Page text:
In the new city, he improved a device that recorded the stock exchange rate . This artifact was called the Universal Stock Printer and was a great success, used for several decades. In 1869, Thomas Edison formed a small company with Franklin L. Pope, called Pope, Edison & Co.
The objective of this company was to act in the field of inventions and its priority was to make improvements in the telegraph. Edison’s work allowed him to develop a mechanism that allowed the telegraph to send two messages at the same time in different directions. He sold that patent for about $10,000.
The success of his business allowed Thomas Edison to open a new laboratory in Menlo Park, a city located in New Jersey. There, he carried out intensive work that resulted in several inventions and the improvement of many existing machines.
This laboratory became the first industrial research site in history , where a series of inventions were conceived. Thomas Edison’s performance in his new laboratory made him known as “the wizard of Menlo Park”. The two main inventions made by Edison in his new laboratory were the phonograph and the incandescent light bulb .
Created in 1877, the phonograph was a device that had the ability to record and reproduce sounds. This invention only had great repercussions at the end of the 19th century. The incandescent light bulb, created in 1879, was Thomas Edison’s most outstanding invention . It consisted of a lamp made by a vacuum glass bulb containing a filament with carbonized cotton. When Edison connected this lamp to electrical power, it remained on for about 40 hours.
As a businessman, Thomas Edison sought to use all his fortune to diversify his activities and invested in the creation of a series of companies that operated in different fields. One of these companies was the National Phonograph Co., which was involved in the sale of its phonographs.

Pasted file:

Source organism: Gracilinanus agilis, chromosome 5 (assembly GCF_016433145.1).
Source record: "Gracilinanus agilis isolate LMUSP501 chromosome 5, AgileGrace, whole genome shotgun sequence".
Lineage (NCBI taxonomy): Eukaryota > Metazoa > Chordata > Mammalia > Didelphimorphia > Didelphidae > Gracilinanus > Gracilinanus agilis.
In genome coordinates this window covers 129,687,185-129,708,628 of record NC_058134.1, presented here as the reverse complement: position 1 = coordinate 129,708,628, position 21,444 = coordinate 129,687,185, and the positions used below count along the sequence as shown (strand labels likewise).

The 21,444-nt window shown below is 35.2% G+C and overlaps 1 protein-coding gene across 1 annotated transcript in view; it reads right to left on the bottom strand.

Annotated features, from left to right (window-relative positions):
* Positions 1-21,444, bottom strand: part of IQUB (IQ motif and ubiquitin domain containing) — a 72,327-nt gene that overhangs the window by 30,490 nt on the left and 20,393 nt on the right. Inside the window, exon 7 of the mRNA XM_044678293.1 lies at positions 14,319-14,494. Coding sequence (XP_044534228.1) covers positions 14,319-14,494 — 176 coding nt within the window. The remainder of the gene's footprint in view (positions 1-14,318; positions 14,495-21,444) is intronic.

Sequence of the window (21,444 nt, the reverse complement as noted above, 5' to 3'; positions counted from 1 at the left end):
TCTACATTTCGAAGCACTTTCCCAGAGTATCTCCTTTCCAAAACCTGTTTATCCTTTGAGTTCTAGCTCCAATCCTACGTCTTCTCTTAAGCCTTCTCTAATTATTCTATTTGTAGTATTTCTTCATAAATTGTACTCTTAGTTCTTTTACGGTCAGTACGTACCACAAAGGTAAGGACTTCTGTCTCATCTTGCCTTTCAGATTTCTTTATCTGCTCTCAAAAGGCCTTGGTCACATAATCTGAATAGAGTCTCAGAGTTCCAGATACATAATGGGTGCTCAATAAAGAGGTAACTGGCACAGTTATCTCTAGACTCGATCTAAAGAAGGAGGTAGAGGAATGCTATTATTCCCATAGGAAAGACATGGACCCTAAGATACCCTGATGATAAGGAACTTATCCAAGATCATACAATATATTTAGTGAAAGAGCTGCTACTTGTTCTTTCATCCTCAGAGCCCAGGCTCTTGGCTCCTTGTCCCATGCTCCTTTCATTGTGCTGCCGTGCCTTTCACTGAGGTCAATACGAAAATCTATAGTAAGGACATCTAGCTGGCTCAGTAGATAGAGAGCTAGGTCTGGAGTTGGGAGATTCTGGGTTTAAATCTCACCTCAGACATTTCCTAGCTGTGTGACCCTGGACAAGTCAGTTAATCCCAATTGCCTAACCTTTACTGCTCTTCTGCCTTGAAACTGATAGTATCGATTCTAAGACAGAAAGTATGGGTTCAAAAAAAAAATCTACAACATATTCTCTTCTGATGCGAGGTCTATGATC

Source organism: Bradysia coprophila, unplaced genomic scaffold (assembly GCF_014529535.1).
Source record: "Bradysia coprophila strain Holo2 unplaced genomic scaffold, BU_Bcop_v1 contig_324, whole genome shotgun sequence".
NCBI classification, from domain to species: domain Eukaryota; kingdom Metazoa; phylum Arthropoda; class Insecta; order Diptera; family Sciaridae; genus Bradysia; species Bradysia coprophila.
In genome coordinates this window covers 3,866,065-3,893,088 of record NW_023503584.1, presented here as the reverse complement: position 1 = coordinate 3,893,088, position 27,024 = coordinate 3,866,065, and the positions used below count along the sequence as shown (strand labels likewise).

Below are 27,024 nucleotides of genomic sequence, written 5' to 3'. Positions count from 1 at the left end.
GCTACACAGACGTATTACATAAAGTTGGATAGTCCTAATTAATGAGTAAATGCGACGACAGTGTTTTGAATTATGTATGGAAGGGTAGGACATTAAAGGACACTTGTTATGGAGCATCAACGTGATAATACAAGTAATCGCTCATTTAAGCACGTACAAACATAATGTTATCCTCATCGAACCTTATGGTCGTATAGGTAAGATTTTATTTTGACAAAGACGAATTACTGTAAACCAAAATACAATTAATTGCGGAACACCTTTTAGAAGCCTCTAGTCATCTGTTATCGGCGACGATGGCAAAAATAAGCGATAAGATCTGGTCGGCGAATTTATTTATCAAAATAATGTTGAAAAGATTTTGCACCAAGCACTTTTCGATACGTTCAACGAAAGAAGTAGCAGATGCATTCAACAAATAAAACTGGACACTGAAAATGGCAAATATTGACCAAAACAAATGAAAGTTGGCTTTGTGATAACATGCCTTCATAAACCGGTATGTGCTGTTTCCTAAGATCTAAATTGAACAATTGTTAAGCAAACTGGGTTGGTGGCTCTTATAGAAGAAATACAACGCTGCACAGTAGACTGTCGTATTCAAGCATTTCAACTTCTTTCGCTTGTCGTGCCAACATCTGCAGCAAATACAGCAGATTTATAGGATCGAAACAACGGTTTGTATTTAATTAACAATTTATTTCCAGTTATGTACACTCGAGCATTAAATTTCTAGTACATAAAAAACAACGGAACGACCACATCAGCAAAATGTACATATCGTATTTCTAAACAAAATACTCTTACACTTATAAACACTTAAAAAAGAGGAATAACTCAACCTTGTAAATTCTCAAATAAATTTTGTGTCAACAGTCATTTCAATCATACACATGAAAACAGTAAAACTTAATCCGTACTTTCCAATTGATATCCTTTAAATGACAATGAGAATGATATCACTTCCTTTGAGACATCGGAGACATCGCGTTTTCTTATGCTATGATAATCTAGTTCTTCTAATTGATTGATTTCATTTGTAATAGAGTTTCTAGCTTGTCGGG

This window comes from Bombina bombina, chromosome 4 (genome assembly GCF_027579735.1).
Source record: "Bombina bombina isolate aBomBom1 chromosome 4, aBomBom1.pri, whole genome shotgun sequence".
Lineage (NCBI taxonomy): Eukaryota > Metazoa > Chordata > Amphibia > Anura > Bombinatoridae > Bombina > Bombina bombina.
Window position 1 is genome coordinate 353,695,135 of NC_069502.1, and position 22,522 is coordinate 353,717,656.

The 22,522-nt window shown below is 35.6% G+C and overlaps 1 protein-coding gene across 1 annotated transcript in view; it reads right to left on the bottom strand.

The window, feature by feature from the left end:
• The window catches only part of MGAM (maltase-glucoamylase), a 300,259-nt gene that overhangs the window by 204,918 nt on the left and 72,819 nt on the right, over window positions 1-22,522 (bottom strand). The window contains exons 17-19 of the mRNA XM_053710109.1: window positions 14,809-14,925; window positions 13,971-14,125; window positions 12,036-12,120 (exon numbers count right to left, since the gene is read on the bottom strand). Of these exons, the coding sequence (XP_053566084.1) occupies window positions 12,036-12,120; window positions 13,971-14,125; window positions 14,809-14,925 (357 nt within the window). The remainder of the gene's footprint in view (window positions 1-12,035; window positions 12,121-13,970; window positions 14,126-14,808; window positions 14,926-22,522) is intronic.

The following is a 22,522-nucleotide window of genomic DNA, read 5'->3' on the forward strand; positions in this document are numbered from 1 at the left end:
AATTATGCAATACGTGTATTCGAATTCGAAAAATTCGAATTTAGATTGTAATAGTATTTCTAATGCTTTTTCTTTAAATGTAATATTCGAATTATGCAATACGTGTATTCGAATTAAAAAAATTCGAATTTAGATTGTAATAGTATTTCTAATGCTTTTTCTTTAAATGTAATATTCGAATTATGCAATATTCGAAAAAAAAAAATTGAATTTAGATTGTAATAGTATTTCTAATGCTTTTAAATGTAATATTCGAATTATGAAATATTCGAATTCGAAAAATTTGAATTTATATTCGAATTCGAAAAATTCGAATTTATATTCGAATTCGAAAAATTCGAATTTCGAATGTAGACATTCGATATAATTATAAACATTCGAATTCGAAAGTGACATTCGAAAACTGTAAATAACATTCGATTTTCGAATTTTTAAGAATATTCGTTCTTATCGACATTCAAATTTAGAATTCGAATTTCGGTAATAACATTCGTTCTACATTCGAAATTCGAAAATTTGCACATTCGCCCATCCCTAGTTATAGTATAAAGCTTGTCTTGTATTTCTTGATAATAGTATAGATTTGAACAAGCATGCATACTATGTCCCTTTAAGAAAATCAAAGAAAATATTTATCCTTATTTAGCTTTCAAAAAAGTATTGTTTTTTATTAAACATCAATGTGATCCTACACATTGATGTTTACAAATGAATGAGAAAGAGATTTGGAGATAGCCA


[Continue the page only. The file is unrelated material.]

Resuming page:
Thomas Edison was also the owner of different companies that were active in the field of electric energy and became famous for getting involved in the “war of currents” . He fought this dispute with Nikola Tesla (another important inventor, of Austrian origin) in relation to which electric current would be used in the North American energy matrix.
Tesla advocated the implementation of alternating current, while Edison advocated direct current. In the end, alternating current was adopted, causing Thomas Edison to lose the contest.
Thomas Edison’s Personal Life and Last Years
Regarding his personal life, it is worth noting that Thomas Edison married Mary Stilwell in 1871 and had three children with her, but Mary died in 1884. Later, he married Mina Miller in 1886 , with whom he also had three children. . Edison remained married to Mina until the end of his days.
Thomas Edison’s health deteriorated around the 1920s, largely because of diabetes. On October 14, 1931, he had a sudden illness and fell into a coma . He passed away on October 18, at the age of 84.
Thomas Edison was marked by being a man extremely dedicated to the work, and this is noticeable by the fact that he owned more than two thousand patents.